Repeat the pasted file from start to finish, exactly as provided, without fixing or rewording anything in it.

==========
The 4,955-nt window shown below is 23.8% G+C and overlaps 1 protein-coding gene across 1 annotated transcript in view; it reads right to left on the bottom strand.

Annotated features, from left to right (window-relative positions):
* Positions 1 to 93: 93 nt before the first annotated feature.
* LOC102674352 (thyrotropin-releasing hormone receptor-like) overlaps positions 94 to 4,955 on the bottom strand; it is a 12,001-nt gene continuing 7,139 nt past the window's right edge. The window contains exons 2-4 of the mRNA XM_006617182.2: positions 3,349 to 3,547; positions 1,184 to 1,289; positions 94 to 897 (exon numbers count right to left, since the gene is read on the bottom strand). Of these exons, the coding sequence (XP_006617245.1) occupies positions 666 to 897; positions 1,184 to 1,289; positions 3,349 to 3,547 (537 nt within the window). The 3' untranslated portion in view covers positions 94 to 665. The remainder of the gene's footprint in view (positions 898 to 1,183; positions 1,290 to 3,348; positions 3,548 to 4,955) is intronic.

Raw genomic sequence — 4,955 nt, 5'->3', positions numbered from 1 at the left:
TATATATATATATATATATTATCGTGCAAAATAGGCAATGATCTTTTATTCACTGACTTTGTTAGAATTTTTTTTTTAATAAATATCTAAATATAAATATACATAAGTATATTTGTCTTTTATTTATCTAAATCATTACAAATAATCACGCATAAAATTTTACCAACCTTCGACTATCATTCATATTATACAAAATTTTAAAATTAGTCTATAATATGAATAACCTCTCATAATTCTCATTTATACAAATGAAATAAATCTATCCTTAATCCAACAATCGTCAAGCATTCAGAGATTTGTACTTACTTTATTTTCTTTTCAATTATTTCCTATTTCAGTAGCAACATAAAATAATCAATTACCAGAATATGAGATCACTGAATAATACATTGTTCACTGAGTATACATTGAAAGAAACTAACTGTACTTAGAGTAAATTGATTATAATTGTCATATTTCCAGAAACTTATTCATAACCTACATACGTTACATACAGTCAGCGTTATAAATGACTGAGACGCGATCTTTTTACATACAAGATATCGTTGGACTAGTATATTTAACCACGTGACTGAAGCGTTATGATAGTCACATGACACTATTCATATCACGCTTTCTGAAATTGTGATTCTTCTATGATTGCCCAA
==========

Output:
The 4,955-nt window shown below is 23.8% G+C and overlaps 1 protein-coding gene across 1 annotated transcript in view; it reads right to left on the bottom strand.

Annotated features, from left to right (window-relative positions):
* Positions 1 to 93: 93 nt before the first annotated feature.
* LOC102674352 (thyrotropin-releasing hormone receptor-like) overlaps positions 94 to 4,955 on the bottom strand; it is a 12,001-nt gene continuing 7,139 nt past the window's right edge. The window contains exons 2-4 of the mRNA XM_006617182.2: positions 3,349 to 3,547; positions 1,184 to 1,289; positions 94 to 897 (exon numbers count right to left, since the gene is read on the bottom strand). Of these exons, the coding sequence (XP_006617245.1) occupies positions 666 to 897; positions 1,184 to 1,289; positions 3,349 to 3,547 (537 nt within the window). The 3' untranslated portion in view covers positions 94 to 665. The remainder of the gene's footprint in view (positions 898 to 1,183; positions 1,290 to 3,348; positions 3,548 to 4,955) is intronic.

Raw genomic sequence — 4,955 nt, 5'->3', positions numbered from 1 at the left:
TATATATATATATATATATTATCGTGCAAAATAGGCAATGATCTTTTATTCACTGACTTTGTTAGAATTTTTTTTTTAATAAATATCTAAATATAAATATACATAAGTATATTTGTCTTTTATTTATCTAAATCATTACAAATAATCACGCATAAAATTTTACCAACCTTCGACTATCATTCATATTATACAAAATTTTAAAATTAGTCTATAATATGAATAACCTCTCATAATTCTCATTTATACAAATGAAATAAATCTATCCTTAATCCAACAATCGTCAAGCATTCAGAGATTTGTACTTACTTTATTTTCTTTTCAATTATTTCCTATTTCAGTAGCAACATAAAATAATCAATTACCAGAATATGAGATCACTGAATAATACATTGTTCACTGAGTATACATTGAAAGAAACTAACTGTACTTAGAGTAAATTGATTATAATTGTCATATTTCCAGAAACTTATTCATAACCTACATACGTTACATACAGTCAGCGTTATAAATGACTGAGACGCGATCTTTTTACATACAAGATATCGTTGGACTAGTATATTTAACCACGTGACTGAAGCGTTATGATAGTCACATGACACTATTCATATCACGCTTTCTGAAATTGTGATTCTTCTATGATTGCCCAA